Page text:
La Haute Tradition is a beautiful Muscadet from our friend Jo Landron that is rarely seen in the US. The grapes are from old vines in the "Les Houx" vineyard on iron-rich clay over subsoils of orthogneiss with quartz, giving a dense powerful Muscadet that is aged for about a year in wooden foudres.The wine shows elegant aromas of lemon peel, stone, ripe pear, almond, anise and honeysuckle. While it's similar to Jo's superb Fief du Breil, the palate shows more ripeness - quite round and full for a Muscadet, with sapid white fruits, citrus, anise and licorice, with terrific density backed by firm acidity. The finish is long and lovely with with bitter lemon, pear, anise and stone. This is a superb Muscadet that should be opened well in advance or decanted if drinking now, or cellar five years then drink until 2035. Serve with fish in sauce, grilled lobster (!), veal, roast chicken and goat or sheep cheeses. David Lillie
Jo Landron's vivacious "Atmospheres" is made with roughly equal amounts of organic Folle Blanche, Pinot Noir and Chardonnay, hand harvested and fermented with wild yeasts. It's a Methode Traditionelle (Champagne method) that's very dry and refreshing, with lively aromas of pear, citrus and red currant. The palate is vibrant and fresh with flavors of pear, quince, citrus and brioche. It's a delicious aperitif and will pair well with oysters, salmon, crudites and charcuterie and it's great for a crowd on New Year's Eve!
Chateau de Coulaine is producing a ripe and vibrant Chenin Blanc from a south-facing slope just across the Vienne from Coulaine (AOC Touraine) with interesting terroir of granitic gravel and fossils over white limestone. The 2017 "Les Pieds Rotis" is a dry but very ripe and full-bodied Chenin, with beautiful white fruit, earth and citrus flavors. The wine went through malolactic fermentation, and finished quite dry at only 1.8 grams RS. Aging is in 2 to 8 year-old 400 liter foudres and minimal SO2 is used. It's a great apéritif or serve with white meats, Asian food and mild cheeses.
This is a delicious fresh wine from Chateau de Coulaine, a 12-hectare estate operated by Jean and Pascale de Bonnaventure, which has been certified organic since 1997 and uses biodynamic practices as well. This 100% Cabernet Franc wine comes from the youngest vines near the Chateau, along the Vienne river, grown on clay/limestone and sandy clay soils. Harvested by hand, the grapes are macerated at cold temperatures and aged in concrete vats with little extraction and fining. Sulfur is added at minimal dosage at bottling. The nose shows a pretty aromatic bouquet of dark and red cherry, dark raspberry, strawberry, violet, chocolate, dark tobacco and savory notes. The palate is vibrant with fresh acidity and silky tannins with a very pretty finish. A wine full of energy, drink it over the next few years with light fare such as grilled pork chops, roasted chicken and mild cheeses. Caroline Coursant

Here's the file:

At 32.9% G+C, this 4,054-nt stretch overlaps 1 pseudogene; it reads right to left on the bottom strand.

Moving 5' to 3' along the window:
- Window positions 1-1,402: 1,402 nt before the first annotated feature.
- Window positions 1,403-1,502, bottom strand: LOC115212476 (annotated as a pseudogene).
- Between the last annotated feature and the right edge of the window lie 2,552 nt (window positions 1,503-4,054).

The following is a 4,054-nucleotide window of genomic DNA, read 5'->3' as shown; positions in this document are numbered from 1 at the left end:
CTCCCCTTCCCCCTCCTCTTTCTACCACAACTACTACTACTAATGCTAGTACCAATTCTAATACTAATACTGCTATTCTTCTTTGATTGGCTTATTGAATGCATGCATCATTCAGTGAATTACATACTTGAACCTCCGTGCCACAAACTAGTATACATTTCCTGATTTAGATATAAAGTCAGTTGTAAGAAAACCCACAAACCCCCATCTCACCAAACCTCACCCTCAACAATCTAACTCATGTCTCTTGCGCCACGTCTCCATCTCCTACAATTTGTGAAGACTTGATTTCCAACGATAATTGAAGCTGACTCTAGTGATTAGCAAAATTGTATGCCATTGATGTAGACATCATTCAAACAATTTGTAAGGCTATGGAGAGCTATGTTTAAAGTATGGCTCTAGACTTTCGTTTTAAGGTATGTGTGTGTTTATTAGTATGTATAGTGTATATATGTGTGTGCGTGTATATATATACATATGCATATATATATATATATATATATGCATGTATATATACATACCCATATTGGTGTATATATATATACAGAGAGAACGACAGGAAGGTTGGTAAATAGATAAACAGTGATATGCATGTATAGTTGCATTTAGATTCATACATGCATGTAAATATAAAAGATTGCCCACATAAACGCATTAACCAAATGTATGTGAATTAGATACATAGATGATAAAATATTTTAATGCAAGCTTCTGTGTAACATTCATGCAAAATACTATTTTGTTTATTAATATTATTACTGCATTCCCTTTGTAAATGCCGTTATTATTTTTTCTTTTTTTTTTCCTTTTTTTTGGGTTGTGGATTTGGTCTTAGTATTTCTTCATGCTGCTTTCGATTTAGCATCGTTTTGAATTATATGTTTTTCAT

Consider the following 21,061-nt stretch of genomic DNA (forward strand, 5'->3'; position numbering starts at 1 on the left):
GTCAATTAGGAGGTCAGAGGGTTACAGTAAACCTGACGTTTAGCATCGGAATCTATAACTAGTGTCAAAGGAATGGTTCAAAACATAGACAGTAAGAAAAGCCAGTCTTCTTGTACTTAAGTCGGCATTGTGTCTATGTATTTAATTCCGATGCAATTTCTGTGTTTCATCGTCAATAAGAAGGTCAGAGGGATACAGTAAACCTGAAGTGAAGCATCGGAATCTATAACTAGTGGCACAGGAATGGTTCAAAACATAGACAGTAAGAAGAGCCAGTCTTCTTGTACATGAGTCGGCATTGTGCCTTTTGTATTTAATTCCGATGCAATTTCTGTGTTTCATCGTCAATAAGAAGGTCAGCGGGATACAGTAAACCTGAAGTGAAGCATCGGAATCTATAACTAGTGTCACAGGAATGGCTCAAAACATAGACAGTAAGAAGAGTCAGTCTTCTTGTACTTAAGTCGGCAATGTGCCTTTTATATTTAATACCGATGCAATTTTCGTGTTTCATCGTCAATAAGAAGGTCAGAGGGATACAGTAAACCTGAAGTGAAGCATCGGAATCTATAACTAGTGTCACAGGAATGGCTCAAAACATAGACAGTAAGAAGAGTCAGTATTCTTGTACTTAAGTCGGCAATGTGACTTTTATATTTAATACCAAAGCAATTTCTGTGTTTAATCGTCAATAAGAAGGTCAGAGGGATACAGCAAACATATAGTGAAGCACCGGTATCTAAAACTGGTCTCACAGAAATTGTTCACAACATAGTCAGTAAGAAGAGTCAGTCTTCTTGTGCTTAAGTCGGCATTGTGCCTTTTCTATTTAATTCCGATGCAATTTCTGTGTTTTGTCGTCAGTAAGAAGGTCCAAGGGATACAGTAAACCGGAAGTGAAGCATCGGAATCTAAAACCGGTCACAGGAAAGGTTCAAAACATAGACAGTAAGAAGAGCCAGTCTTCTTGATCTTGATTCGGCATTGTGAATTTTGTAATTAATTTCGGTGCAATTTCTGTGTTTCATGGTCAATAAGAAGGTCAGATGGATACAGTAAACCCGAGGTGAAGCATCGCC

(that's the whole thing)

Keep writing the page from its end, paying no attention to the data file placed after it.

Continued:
This is a superb "les Picasses" from Jean, Etienne and Pascale de Bonnaventure at Chateau de Coulaine, who have been practising organic and biodynamic agriculture since taking charge in 1988. The parcel is at the top of the vineyard with southern exposure, on the classic clay/limestone "tuffeau" in Beaumont-en-Veron. This quite dense and powerful Chinon is aged in one-third new barrels and barrels of one and two wines.The wine shows a dark red/black color with beautiful aromas of ripe strawberry and black-raspberry with earth, citrus and spice, really deep and pretty. The palate is quite dense and a bit more round and open than the more austere 2014, with dark berry fruits framed in a touch of oak. The fruit is elegant and deep and the wine finishes with black fruits, earth, firm acidity and elegant tannins. This is a "serious" Chinon of terroir that will drink well young and will age beautifully as well, best 2022 to 2040.
"Romorantin, the official grape of the Cour-Cheverny AOC, appreciates sandy clay/limestone soils where it offers a wine of great character that mixes elegant vegetal and floral notes (cut grass, violets, a touch of mint), often slightly honeyed with notes of ripe fruit (roast pear) lightly marked by the elevage in old barrels. The finish is fresh, tight with saline minerals and bitter anise. A wine with good aging potential." (Villemade.net) In 2017, the "Les Acacias" is simply outstanding and very distinctive, offering aromas of ripe peach and pear with spice, floral, caramel and oxidative notes. The palate is very round and ripe with stone, peach, earth and almond flavors, with fabulous length with honeyed lemon, anise and minerals. Superb wine, to drink now or in 10 to 20 years. David Lillie